Marketers Are Getting Worse at Directing Their Budgets Wisely

New Rex Briggs Book Finds Advertisers Failing to Spend Sufficiently on Social Media

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When Rex Briggs compiled studies from dozens of brands for the 2006 book "What Sticks," he found that the old saw about half of budgets being wasted was wrong. It really was only 37%.

Six years later, amid an industrywide obsession with procurement, measurement and return on investment, he's come back with another, more sophisticated analysis of hundreds of campaigns representing billions of dollars. The finding this time: 40% of the budgets are being wasted. One surprising factor in the three-point drop in efficiency? Marketers aren't spending enough on social media, he said. However, that doesn't necessarily mean marketers will dramatically increase spending on social-media advertising. And the worse news for digital display advertising, based on his research, is that its ROI is flat to declining.

Rex Briggs
Rex Briggs

That's a gross simplification from a complex book, "SIRFs-Up -- Catching the Next Wave in Marketing," to be released May 29 by Mr. Briggs, CEO of research and analytics firm Marketing Evolution. (SIRF stands for Spend-to-Impact Response Functions.) A key takeaway, however, is that despite six years of obsessive investment in big data, marketing-mix models and other analytic tools, marketers are getting worse, not better, at directing their dollars.

"One big reason is that advertisers haven't changed from their advertising-centric model yet, even though they've had a decade to prepare," Mr. Briggs said.

Marketers still focus on driving awareness first and advocacy second, when they should do it the other way around, he said. Advocacy has always been important, Mr. Briggs said, with a nod to Al Reis' decade-old theory that brands are built on PR first, advertising second. But social media has only made prioritizing advocacy that much more important, Mr. Briggs said.

Another reason for declining ad effectiveness may be the analytical tools and processes themselves, according to Mr. Briggs. He believes marketers have been misapplying marketing-mix models, often further entrenching their longstanding reliance on TV and price promotion. They or their agencies have clung to reach-and-frequency media-planning models far too simplistic for a complex marketing world, he said.

But perhaps the biggest revelation is that , despite all the hype and rhetorical embrace from marketers about social media and branded content, they're still significantly underinvesting in both, according to Mr. Briggs.

He was himself a skeptic about the ROI of social media a year ago when he launched his new analytical tool, TMR, for Telmar Media Return on Investment. But after a year of number-crunching later, he finds social media and the branded content it carries generally produce strong returns.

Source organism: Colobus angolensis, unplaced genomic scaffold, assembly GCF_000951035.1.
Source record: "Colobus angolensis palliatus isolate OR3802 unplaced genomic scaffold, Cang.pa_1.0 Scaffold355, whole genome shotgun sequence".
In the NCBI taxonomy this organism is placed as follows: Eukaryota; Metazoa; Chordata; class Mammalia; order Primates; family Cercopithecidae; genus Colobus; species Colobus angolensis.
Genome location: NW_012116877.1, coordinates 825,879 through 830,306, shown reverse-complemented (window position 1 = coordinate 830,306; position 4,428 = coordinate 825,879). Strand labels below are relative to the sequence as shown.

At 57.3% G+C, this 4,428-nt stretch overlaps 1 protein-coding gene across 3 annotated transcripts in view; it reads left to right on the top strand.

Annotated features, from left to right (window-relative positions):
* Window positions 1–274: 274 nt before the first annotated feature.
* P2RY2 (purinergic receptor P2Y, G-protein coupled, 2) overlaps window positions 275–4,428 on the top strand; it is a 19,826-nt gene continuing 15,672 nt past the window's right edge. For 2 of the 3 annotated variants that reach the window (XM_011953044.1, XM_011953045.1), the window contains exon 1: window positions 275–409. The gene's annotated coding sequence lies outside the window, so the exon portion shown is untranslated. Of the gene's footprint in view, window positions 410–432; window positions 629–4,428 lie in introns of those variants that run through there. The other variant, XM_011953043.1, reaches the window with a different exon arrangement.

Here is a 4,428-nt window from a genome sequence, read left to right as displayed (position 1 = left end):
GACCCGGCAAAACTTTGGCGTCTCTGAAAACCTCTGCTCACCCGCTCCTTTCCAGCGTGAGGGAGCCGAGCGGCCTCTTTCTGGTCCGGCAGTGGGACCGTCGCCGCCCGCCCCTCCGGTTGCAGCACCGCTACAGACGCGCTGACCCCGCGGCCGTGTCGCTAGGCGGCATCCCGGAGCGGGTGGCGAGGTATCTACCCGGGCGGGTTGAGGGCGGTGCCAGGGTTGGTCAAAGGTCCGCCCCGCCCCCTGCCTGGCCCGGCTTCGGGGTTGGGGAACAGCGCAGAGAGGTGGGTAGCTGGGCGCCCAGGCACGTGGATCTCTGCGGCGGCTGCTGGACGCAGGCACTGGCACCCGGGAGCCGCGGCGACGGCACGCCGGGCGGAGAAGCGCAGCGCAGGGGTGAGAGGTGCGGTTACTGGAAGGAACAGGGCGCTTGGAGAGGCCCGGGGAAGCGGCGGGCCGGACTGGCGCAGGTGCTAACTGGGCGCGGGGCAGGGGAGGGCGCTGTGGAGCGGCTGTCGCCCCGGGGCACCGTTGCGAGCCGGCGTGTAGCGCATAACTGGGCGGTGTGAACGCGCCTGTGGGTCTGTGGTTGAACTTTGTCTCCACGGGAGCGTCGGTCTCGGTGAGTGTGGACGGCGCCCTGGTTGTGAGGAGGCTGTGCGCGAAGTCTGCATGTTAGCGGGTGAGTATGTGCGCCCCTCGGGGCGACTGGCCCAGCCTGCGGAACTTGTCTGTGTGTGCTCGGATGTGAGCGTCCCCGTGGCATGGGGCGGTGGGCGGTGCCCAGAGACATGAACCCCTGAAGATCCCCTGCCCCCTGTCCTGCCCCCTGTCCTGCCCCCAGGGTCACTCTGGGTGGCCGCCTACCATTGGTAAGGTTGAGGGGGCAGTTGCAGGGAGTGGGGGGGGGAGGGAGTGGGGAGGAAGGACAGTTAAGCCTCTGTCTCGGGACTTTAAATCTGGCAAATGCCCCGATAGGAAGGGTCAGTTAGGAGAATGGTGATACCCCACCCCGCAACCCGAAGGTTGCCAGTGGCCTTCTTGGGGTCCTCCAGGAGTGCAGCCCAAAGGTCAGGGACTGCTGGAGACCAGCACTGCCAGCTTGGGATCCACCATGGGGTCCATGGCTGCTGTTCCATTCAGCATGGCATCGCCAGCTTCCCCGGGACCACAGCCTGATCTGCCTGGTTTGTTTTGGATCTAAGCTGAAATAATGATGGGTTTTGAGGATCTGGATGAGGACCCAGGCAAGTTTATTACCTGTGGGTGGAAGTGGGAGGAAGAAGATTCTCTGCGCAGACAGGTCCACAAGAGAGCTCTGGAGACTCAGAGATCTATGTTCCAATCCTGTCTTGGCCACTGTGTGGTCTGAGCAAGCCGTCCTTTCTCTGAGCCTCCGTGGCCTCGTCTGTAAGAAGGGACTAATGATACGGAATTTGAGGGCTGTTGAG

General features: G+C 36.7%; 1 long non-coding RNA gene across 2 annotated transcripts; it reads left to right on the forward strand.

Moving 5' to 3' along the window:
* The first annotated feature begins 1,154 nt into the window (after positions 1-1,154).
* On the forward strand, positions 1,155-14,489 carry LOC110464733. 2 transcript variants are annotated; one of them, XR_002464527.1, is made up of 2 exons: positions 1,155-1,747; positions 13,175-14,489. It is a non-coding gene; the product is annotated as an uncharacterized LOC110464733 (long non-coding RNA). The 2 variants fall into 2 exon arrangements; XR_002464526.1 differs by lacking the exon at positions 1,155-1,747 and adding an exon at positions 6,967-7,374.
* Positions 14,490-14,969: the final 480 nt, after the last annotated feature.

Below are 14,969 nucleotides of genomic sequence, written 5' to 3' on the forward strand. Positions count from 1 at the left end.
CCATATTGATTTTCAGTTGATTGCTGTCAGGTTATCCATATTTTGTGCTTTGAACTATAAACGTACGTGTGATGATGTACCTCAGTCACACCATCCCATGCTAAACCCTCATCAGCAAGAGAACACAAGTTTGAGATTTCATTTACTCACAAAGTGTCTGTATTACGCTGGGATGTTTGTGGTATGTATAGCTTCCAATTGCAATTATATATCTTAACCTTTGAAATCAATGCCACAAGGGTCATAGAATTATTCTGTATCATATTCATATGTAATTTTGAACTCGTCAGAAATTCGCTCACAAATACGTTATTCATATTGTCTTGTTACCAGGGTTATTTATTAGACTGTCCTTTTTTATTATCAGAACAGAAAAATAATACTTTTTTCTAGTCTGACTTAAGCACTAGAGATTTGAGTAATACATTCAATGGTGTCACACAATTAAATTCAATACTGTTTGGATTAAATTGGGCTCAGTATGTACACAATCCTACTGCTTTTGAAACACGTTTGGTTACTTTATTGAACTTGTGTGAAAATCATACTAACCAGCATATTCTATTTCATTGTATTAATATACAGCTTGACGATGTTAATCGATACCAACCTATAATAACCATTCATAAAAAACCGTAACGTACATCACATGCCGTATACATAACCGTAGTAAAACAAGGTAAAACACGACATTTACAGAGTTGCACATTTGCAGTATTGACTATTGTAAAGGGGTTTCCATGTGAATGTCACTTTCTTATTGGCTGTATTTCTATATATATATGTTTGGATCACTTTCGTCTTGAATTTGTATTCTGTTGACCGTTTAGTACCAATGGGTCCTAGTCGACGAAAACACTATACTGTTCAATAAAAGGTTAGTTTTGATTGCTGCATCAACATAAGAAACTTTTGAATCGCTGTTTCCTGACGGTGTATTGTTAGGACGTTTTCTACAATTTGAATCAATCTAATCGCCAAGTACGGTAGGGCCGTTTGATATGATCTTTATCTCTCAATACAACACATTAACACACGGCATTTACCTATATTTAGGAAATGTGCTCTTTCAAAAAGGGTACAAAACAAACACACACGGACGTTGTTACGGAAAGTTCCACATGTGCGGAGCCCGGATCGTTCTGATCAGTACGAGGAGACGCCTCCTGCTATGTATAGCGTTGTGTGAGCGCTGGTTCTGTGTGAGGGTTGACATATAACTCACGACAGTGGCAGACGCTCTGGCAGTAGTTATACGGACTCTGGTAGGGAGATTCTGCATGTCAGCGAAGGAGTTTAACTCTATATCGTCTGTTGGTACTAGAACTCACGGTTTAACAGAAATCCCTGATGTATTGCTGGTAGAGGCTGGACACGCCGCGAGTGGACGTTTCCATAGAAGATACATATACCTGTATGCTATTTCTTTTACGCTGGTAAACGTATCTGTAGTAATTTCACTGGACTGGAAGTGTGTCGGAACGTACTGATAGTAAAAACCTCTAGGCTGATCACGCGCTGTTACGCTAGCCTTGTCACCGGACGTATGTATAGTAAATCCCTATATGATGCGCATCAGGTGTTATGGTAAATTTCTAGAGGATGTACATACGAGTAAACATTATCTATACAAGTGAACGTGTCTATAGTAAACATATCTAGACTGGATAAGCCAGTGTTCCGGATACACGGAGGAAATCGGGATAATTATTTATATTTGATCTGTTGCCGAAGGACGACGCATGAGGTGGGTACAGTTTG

That doesn't necessarily mean a big influx of ad dollars is coming to Facebook or other social media. Big brands are likely to max out their investment in advocacy via relatively low-cost social media quickly and still have plenty left over to buy awareness using other media, Mr. Briggs said. And when they do invest, they often get the strategy wrong, using social media as an adjunct to an awareness campaign rather than using social ads to amplify advocacy, he said. For good examples, he points to tech brands that use their Facebook ads to amplify favorable blog posts from others.

The underinvestment he finds in social media doesn't broadly extend to digital. Since 2006, return on investment from branded-content efforts has skyrocketed, even as ROI from digital advertising has been flat to slightly down, despite a steady drop in digital ad prices. A big reason for the latter two trends has been publishers placing more ads and clutter on web pages, which he said has increased revenue per page but eroded impact and CPMs.

The rapid rise of ROI for branded content has come from the rise of social media as a largely free distribution channel for it.

The basis of Mr. Briggs' new book is the previously mentioned spend-to-impact response function. It's an algorithm that mines and analyzes data from past campaigns to develop curves that plot the impact, e.g. sales lift, for various levels of spending on each part of the marketing mix. Ideally, a brand spends on each medium and the media plan as a whole right up to the point that incremental returns no longer justify an additional dollar of investment.

Marketers and agencies have long known, at least intuitively, these curves exist. But up to now, few have scientifically plotted them in detail. Mr. Briggs is trying to do that , and believes such analysis should become the basis for marketing and media plans in the future.

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